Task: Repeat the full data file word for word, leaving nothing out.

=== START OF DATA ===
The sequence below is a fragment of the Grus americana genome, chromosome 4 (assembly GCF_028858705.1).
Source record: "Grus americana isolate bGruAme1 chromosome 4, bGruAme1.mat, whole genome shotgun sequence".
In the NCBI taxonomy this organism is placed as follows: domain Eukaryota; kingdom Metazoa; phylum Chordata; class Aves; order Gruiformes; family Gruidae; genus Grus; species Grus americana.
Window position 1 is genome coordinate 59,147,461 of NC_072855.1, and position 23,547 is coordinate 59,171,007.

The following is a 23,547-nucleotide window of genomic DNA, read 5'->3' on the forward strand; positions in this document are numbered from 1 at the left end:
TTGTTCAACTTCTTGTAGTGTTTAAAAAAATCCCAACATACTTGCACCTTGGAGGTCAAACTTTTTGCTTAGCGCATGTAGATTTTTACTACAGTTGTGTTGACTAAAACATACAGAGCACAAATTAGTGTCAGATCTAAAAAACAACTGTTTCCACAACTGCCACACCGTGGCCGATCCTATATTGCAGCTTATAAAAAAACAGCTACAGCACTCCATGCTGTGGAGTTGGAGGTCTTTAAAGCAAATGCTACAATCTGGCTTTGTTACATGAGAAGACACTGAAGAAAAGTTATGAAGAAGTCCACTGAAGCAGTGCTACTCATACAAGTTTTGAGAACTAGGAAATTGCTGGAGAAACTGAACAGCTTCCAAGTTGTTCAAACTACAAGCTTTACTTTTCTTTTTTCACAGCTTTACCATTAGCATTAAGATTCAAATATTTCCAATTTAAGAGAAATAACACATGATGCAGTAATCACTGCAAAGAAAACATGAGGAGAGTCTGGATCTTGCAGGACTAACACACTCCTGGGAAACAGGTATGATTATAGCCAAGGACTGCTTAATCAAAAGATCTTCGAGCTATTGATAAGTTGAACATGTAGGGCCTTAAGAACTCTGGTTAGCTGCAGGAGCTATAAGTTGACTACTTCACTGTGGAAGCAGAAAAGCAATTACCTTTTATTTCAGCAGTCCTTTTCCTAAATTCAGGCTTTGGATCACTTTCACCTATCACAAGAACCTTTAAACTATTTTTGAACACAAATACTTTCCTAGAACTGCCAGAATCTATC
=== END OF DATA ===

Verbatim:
The sequence below is a fragment of the Grus americana genome, chromosome 4 (assembly GCF_028858705.1).
Source record: "Grus americana isolate bGruAme1 chromosome 4, bGruAme1.mat, whole genome shotgun sequence".
In the NCBI taxonomy this organism is placed as follows: domain Eukaryota; kingdom Metazoa; phylum Chordata; class Aves; order Gruiformes; family Gruidae; genus Grus; species Grus americana.
Window position 1 is genome coordinate 59,147,461 of NC_072855.1, and position 23,547 is coordinate 59,171,007.

The following is a 23,547-nucleotide window of genomic DNA, read 5'->3' on the forward strand; positions in this document are numbered from 1 at the left end:
TTGTTCAACTTCTTGTAGTGTTTAAAAAAATCCCAACATACTTGCACCTTGGAGGTCAAACTTTTTGCTTAGCGCATGTAGATTTTTACTACAGTTGTGTTGACTAAAACATACAGAGCACAAATTAGTGTCAGATCTAAAAAACAACTGTTTCCACAACTGCCACACCGTGGCCGATCCTATATTGCAGCTTATAAAAAAACAGCTACAGCACTCCATGCTGTGGAGTTGGAGGTCTTTAAAGCAAATGCTACAATCTGGCTTTGTTACATGAGAAGACACTGAAGAAAAGTTATGAAGAAGTCCACTGAAGCAGTGCTACTCATACAAGTTTTGAGAACTAGGAAATTGCTGGAGAAACTGAACAGCTTCCAAGTTGTTCAAACTACAAGCTTTACTTTTCTTTTTTCACAGCTTTACCATTAGCATTAAGATTCAAATATTTCCAATTTAAGAGAAATAACACATGATGCAGTAATCACTGCAAAGAAAACATGAGGAGAGTCTGGATCTTGCAGGACTAACACACTCCTGGGAAACAGGTATGATTATAGCCAAGGACTGCTTAATCAAAAGATCTTCGAGCTATTGATAAGTTGAACATGTAGGGCCTTAAGAACTCTGGTTAGCTGCAGGAGCTATAAGTTGACTACTTCACTGTGGAAGCAGAAAAGCAATTACCTTTTATTTCAGCAGTCCTTTTCCTAAATTCAGGCTTTGGATCACTTTCACCTATCACAAGAACCTTTAAACTATTTTTGAACACAAATACTTTCCTAGAACTGCCAGAATCTATC